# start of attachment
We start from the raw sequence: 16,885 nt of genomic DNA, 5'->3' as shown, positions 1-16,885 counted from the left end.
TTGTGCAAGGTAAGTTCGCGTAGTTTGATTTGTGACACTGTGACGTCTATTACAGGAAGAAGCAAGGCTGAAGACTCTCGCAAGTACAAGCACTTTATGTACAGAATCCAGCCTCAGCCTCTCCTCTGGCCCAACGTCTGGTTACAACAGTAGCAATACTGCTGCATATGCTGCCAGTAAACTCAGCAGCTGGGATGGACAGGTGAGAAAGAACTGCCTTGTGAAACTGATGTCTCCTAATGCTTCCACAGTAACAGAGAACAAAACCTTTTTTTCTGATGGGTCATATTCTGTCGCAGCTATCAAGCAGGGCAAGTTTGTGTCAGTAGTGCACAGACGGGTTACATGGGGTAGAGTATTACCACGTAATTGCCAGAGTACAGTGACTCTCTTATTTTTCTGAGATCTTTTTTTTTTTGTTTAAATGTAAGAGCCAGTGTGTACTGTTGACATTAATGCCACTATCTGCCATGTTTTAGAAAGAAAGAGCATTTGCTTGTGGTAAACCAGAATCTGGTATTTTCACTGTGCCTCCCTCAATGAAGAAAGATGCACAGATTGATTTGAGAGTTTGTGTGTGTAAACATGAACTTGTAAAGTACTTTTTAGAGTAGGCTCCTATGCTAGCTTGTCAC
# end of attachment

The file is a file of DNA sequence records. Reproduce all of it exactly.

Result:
We start from the raw sequence: 16,885 nt of genomic DNA, 5'->3' as shown, positions 1-16,885 counted from the left end.
TTGTGCAAGGTAAGTTCGCGTAGTTTGATTTGTGACACTGTGACGTCTATTACAGGAAGAAGCAAGGCTGAAGACTCTCGCAAGTACAAGCACTTTATGTACAGAATCCAGCCTCAGCCTCTCCTCTGGCCCAACGTCTGGTTACAACAGTAGCAATACTGCTGCATATGCTGCCAGTAAACTCAGCAGCTGGGATGGACAGGTGAGAAAGAACTGCCTTGTGAAACTGATGTCTCCTAATGCTTCCACAGTAACAGAGAACAAAACCTTTTTTTCTGATGGGTCATATTCTGTCGCAGCTATCAAGCAGGGCAAGTTTGTGTCAGTAGTGCACAGACGGGTTACATGGGGTAGAGTATTACCACGTAATTGCCAGAGTACAGTGACTCTCTTATTTTTCTGAGATCTTTTTTTTTTTGTTTAAATGTAAGAGCCAGTGTGTACTGTTGACATTAATGCCACTATCTGCCATGTTTTAGAAAGAAAGAGCATTTGCTTGTGGTAAACCAGAATCTGGTATTTTCACTGTGCCTCCCTCAATGAAGAAAGATGCACAGATTGATTTGAGAGTTTGTGTGTGTAAACATGAACTTGTAAAGTACTTTTTAGAGTAGGCTCCTATGCTAGCTTGTCAC